Saturday was the Boston Book Festival. I had checked the schedule a few weeks in advance and was really excited to see that the first children’s event was by Anna Dewdney.
Anna Dewdney was a delight, and I was nearly brought to tears that Soren seemed as excited about the whole thing as I was. I guess nerds breed nerds. Now, whenever we read a Llama Llama book, Soren flips to the back dust jacket flap and says, “Anna Doodey wrote this book!”
Llama Llama donned his famous red pajamas.
We stumbled upon a yoga session in Copley Square. Soren’s imitation of the teacher’s pose is kind of impressive.
The next week we visited the Museum of Science and Soren surprised me by becoming strangely interested in bees.
The museum has an exhibit with live bees, and in the children’s discovery room there is a giant model of a beehive. These two employees spent about 30 minutes with Soren, running through the life of a honeybee over and over again.
We started a new morning scripture routine, where we repeat the same song and scripture every day for a month at a time. Here is Soren’s contribution.
And then, Halloween! On Friday morning Soren did a little trick or treating at his school. Of course I didn’t think about bringing his costume, so he got to wear something from the class dress-up bin.
He was pretty happy about it.
That evening we threw Soren’s costume on as soon as he woke up from his nap. You can tell he hadn’t fully woken up yet.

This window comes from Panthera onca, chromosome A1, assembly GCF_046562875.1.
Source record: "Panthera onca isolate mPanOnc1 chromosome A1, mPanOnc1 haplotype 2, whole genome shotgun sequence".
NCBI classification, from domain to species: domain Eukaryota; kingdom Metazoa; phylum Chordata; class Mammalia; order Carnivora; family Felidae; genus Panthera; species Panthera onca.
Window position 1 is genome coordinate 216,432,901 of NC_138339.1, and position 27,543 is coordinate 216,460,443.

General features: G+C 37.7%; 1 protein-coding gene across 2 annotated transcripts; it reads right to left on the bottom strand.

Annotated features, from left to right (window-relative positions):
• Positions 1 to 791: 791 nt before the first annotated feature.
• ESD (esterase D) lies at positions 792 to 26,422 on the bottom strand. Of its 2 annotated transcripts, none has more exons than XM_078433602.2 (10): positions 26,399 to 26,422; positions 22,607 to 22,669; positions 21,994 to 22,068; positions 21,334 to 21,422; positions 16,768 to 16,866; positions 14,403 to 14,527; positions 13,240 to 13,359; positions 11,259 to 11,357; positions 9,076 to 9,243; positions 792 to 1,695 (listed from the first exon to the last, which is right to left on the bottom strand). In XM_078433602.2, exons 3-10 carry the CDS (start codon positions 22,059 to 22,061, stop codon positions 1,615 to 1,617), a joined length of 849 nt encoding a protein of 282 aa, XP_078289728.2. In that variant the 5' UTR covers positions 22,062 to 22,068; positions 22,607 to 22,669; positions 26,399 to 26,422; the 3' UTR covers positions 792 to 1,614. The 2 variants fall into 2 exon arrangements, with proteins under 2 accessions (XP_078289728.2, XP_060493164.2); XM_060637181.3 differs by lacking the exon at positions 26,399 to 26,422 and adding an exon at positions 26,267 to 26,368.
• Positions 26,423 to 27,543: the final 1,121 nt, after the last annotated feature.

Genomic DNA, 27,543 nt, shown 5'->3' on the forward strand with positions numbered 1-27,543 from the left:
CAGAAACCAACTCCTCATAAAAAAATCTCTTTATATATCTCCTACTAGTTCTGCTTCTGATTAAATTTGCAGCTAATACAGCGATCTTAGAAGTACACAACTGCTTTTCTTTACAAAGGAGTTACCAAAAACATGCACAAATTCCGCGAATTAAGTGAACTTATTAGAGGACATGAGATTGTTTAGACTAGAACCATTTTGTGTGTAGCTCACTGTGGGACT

He was really proud to be a worker man. And we learned that it’s really easy to get him to smile if you just talk about backhoes and bulldozers and rollers.
Driveway photo shoot.
We do our trick-or-treating on Washington Street, along with a few hundred other neighborhood kids. Trick-or-treating at 4 p.m. is fine by me!
We finished off the night at the YMCA for the annual pizza party. Soren ate his weight in pizza and danced his booty off.
So Soren ended up trick-or-treating three separate times, and not once did he ask for any of the candy! At every moment I kept waiting for him to ask to try one, and my plan was to attempt some sort of distraction technique. So I think he didn’t actually know he was collecting candy the whole time. I don’t know if I should be proud that he’s so unaware of sugar, or embarrassed that he’s slow. But I’m happy. And we gave away all the candy to the trick-or-treaters who came to our house, so our night and month ended beautifully.
When I moved from Utah six years ago I left behind a job I really, really loved. My bosses and co-workers were some of the best people I’d ever known. I mean, Jeanette flew across the country to attend my wedding! (And she blogged about it! Twice.) I felt fulfilled by my work and, oddly, looked forward to going into the office each morning. When I moved to Boston the Bennetts kept me feeling useful by emailing me magazine proofs to edit or sending writing assignments for their custom publications. About a year ago, they launched a “daily digital venture” at UtahValley360.com, highlighting BYU sports, LDS news, parenting columns, infographics, local news, and more. I’ve had so much fun writing articles here and there for their site, even if I did abandon Utah Valley for the East coast.